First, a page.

Principles of Evolution, Ecology and Behavior

Yale , Prof.Stephen C. Stearns

The Expression of Variation: Reaction Norms


Lecture Description

Principles of Evolution, Ecology and Behavior (EEB 122)Reaction norms depict the range of phenotypes a single genotype can produce, depending on the environment. Reaction norms must fit within an organism's phylogenetic constraints. They can differ for different individuals within a population, but some traits differ very little based on the environment; some do not differ at all.00:00 - Chapter 1. Introduction 03:22 - Chapter 2. Reaction Norms 12:10 - Chapter 3. Reaction Norms in Populations 23:42 - Chapter 4. Developmental Constraints on Reaction Norms 36:23 - Chapter 5. Benefits and Limitations of Studying Reaction NormsComplete course materials are available at the Open Yale Courses website: course was recorded in Spring 2009.

Course Description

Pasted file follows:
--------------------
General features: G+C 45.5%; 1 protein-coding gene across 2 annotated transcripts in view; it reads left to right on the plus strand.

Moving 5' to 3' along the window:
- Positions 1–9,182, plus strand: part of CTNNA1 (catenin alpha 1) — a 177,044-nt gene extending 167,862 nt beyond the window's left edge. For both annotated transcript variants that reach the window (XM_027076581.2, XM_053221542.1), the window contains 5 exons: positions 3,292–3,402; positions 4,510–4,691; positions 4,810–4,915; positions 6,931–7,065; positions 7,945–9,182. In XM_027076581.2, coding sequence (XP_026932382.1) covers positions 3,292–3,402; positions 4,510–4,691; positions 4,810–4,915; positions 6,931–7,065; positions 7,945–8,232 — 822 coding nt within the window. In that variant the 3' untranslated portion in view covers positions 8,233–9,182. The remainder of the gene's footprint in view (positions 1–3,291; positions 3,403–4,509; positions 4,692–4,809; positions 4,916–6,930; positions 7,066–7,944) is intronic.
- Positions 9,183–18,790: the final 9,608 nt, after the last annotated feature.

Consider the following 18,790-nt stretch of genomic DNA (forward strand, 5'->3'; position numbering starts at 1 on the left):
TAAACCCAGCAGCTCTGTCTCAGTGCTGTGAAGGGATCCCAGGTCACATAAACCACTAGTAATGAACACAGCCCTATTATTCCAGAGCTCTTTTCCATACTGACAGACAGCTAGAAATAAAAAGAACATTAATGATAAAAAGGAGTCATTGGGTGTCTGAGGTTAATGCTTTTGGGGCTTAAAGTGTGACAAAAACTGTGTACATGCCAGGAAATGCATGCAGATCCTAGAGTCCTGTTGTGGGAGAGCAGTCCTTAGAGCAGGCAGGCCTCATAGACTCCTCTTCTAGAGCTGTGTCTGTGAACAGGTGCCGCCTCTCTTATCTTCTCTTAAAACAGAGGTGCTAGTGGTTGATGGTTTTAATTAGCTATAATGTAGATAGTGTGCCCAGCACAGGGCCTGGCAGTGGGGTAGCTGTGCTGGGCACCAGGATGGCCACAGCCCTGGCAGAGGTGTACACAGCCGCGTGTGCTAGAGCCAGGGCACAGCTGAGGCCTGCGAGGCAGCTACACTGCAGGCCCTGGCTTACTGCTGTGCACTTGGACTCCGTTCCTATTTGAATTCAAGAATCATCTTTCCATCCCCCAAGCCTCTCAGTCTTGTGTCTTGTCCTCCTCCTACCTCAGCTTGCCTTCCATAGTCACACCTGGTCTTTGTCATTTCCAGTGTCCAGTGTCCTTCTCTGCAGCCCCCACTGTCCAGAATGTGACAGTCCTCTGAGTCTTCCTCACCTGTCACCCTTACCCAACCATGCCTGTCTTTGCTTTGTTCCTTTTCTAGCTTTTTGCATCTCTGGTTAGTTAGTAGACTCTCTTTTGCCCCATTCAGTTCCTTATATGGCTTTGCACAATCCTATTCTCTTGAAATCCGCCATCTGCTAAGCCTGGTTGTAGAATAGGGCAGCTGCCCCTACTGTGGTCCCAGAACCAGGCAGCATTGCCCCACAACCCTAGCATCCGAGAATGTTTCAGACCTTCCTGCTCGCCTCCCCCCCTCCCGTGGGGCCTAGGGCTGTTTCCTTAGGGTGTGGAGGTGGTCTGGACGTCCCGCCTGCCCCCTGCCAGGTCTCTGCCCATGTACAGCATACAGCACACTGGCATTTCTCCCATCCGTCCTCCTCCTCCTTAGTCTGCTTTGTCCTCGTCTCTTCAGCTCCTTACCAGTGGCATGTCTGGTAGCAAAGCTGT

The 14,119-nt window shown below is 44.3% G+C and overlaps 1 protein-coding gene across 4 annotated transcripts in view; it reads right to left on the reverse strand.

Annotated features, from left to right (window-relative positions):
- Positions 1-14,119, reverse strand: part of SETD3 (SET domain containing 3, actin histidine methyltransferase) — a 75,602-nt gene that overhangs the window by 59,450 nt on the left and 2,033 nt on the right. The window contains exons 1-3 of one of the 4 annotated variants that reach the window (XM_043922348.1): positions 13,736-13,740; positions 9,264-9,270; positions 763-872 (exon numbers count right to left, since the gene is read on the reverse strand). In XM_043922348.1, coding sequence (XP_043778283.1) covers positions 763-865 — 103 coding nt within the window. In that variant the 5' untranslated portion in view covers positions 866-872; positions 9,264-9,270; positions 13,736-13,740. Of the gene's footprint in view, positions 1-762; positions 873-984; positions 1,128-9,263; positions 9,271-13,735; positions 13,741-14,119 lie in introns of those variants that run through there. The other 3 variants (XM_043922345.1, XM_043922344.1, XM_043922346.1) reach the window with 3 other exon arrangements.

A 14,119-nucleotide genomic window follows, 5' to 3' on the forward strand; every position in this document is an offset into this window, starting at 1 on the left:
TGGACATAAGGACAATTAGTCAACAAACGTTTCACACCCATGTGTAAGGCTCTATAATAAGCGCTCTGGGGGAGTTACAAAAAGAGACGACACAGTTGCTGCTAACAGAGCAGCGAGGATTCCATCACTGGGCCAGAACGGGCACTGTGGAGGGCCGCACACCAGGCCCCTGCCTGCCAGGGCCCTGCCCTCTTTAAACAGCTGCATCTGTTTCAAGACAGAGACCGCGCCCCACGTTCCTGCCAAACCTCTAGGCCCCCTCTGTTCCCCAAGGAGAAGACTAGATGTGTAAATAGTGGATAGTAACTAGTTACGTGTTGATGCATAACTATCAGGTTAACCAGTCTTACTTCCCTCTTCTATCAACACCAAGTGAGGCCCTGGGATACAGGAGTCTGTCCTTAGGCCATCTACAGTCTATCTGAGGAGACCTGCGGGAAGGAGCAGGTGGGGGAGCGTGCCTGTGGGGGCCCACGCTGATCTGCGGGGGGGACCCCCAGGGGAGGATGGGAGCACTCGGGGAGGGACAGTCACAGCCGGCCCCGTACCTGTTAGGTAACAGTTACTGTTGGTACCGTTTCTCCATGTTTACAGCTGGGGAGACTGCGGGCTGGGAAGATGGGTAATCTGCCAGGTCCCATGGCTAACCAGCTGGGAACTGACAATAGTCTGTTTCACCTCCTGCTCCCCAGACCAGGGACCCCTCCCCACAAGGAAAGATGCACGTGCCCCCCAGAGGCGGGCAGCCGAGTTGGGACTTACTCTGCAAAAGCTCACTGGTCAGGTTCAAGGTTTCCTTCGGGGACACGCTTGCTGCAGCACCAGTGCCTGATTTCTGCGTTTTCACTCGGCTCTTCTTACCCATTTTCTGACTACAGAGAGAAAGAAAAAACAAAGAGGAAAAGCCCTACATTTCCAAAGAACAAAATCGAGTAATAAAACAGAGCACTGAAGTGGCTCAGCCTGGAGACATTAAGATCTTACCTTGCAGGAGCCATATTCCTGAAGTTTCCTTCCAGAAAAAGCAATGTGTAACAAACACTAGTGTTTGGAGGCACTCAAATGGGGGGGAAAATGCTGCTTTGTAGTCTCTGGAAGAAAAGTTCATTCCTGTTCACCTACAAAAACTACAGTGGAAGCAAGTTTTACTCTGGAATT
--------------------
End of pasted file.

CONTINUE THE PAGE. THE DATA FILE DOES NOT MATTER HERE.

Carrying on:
The Nature of Evolution: Selection, Inheritance, and History – Basic Transmission Genetics – Adaptive Evolution: Natural Selection – Neutral Evolution: Genetic Drift – How Selection Changes the Genetic Composition of Population – The Origin and Maintenance of Genetic Variation – The Importance of Development in Evolution – The Expression of Variation: Reaction Norms – The Evolution of Sex – Genomic Conflict – Life History Evolution – Sex Allocation – Sexual Selection – Species and Speciation – Phylogeny and Systematics – Comparative Methods: Trees, Maps, and Traits – Key Events in Evolution – Major Events in the Geological Theatre – The Fossil Record and Life’s History – Coevolution – Evolutionary Medicine – The Impact of Evolutionary Thought on the Social Sciences – The Logic of Science – Climate and the Distribution of Life on Earth – Interactions with the Physical Environment – Population Growth: Density Effects – Interspecific Competition – Ecological Communities – Island Biogeography and Invasive Species – Energy and Matter in Ecosystems – Why So Many Species? The Factors Affecting Biodiversity – Economic Decisions for the Foraging Individual – Evolutionary Game Theory: Fighting and Contests – Mating Systems and Parental Care – Alternative Breeding Strategies – Selfishness and Altruism

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